Re: Authenticated users permissions
From: Roger Abell (mvpNOSpam_at_asu.edu)
Date: Wed, 25 May 2005 22:37:18 -0700
"Matt Carter" <MattCarter@discussions.microsoft.com> wrote in message
> Thank you Mr. Abell, I was able to go in and select to Security tab and
> the Advanced button and selected to DEselect the Inherit from permission
> entries and it wondered if I wanted to COPY and I did so, and that fixed
> After that some files / folders did not have the permissions. I then
> selected to select the checkbox for Replace permission entries on all
> objects... That did the trick. I was able to go in and Edit the
> Authenticated Users permission and select it to be Read Only (not denying
> anything) and then the users who needed Modify permissions were allowed to
> Thank you. I was lost.
> I feel much better. Thank you for taking the time to comprehend my
> I am appreciative!
No problem Matt - glad you are for now fixed up.
There are a number of switches, and at first is can be difficult to see
the whole picture of how these interact.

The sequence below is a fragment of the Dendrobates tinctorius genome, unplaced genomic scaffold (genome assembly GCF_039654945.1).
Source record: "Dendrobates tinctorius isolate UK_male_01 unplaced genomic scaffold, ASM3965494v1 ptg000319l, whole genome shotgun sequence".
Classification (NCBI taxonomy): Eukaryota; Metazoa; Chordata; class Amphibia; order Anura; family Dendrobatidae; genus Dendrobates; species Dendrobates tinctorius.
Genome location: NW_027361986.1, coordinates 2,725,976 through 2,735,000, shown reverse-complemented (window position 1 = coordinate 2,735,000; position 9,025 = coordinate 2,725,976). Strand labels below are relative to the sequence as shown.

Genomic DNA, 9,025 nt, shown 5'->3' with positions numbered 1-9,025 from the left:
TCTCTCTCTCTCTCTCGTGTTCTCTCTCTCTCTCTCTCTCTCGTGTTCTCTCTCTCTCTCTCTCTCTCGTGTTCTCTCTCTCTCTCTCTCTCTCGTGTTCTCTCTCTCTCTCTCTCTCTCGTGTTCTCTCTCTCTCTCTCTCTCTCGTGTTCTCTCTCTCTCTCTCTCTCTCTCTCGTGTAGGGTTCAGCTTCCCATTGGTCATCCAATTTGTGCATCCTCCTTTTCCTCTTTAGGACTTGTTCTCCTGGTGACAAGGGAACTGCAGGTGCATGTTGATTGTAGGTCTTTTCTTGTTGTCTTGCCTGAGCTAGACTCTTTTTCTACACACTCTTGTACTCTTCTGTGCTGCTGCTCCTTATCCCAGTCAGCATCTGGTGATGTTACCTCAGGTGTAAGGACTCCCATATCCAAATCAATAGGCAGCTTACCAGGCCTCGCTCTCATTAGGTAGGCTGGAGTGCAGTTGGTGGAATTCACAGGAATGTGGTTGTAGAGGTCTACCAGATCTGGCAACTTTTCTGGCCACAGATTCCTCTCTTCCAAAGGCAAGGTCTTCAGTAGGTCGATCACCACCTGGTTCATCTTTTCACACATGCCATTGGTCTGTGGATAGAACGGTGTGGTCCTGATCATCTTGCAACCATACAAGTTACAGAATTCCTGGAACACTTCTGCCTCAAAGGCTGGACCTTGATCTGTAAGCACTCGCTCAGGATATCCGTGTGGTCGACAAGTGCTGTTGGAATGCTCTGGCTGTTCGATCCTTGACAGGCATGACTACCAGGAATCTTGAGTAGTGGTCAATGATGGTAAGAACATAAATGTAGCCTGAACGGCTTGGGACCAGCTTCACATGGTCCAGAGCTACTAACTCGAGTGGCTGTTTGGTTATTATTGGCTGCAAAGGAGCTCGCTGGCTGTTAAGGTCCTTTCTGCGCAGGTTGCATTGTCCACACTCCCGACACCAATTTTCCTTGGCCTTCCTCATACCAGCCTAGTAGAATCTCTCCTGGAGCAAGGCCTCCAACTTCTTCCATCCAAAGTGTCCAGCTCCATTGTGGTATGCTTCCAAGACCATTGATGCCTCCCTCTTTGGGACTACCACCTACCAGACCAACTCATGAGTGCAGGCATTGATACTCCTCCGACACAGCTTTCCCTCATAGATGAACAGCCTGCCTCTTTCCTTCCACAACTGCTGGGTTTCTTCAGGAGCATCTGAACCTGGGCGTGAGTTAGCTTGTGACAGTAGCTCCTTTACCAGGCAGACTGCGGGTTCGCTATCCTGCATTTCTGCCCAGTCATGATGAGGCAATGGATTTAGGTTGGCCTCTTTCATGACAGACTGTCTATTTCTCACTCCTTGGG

-- Roger > > "Roger Abell" wrote: > > > In NTFS when you block inheritance at a folder, this is for all inheritable > > permissions. When you do this you can choose to copy the inherited which > > will turn them into the initial explicit permissions on the new inheritance > > point that folder becomes. These can then be modified as needed, and then > > the checkbox to apply these to all subordinate structure (files and > > subfolders) > > may be used to adjust all lower permissions to what has now been set (this > > part is particularly relevant if there are additional explicit grants or are > > any > > other inheritance points set in the pre-existing substructure) > > > > Sometimes, with some thought, one can find a way so that at the uppermost > > level the least common permissions are granted, and then these are > > increased, > > without blocking inheritance, by merely adding additional explicit > > permissions > > at the specific subfolders. Note that these added permissions can be set so > > that they affect only the one folder where set and do not inherit, or they > > may > > be left in default as added inheritables. > > > > -- > > Roger Abell > > Microsoft MVP (Windows Security) > > MCSE (W2k3,W2k,Nt4) MCDBA > > "Matt Carter" <MattCarter@discussions.microsoft.com> wrote in message > > news:3AECCBE1-D4F0-47AE-A374-3D8789891E30@microsoft.com... > > > I am having trouble. I have a shared drive on my 2003 network that is > > > accessed by the company. It is set up to have the root, S:\ to be > > > Authenticated Users (Modify) access. It is inherited to another folder, > > > accessed by numermous groups / users (the Auth. Users permissions are > > > Inherited). A subfolder of that is where I would like to "limit." I > > would > > > like to make it so that Authenticated Users only have READ access to the > > > folders / files from this folder to child folders. I would like to have > > > other users (also on our network) to be allowed to have WRITE / MODIFY > > > access. I am having trouble setting it up. When I try to REMOVE to the > > > Inherited permissions for Authenticated Users, it removes ALL permissions > > on > > > the folder. No default Domain Admin, Enter. Admin, Creator Owner, System, > > > (etc.). > > > I was able to recreate the permissions and set them on the folders and > > > subfolders / files. The issue is that files from "yesterday" and previous > > > are ACCESS DENIED. They are using the READ ONLY permissions from > > > Authenticated Users (a few users should have MODIFY permissions and they > > are > > > "locked out"). However! if those users with Modify permissions create or > > > work on documents "today" they are able to access them. The issue is that > > > they have numerous files and subfolders that do not have current > > information. > > > If I try to copy the folders and paste them, it keeps the inherited > > > permisions from the default share with Authenticated Users as Modify. I > > am > > > flustered. > > > > > > Thank you for possibly helping. > > > > > > Matt > > > > > >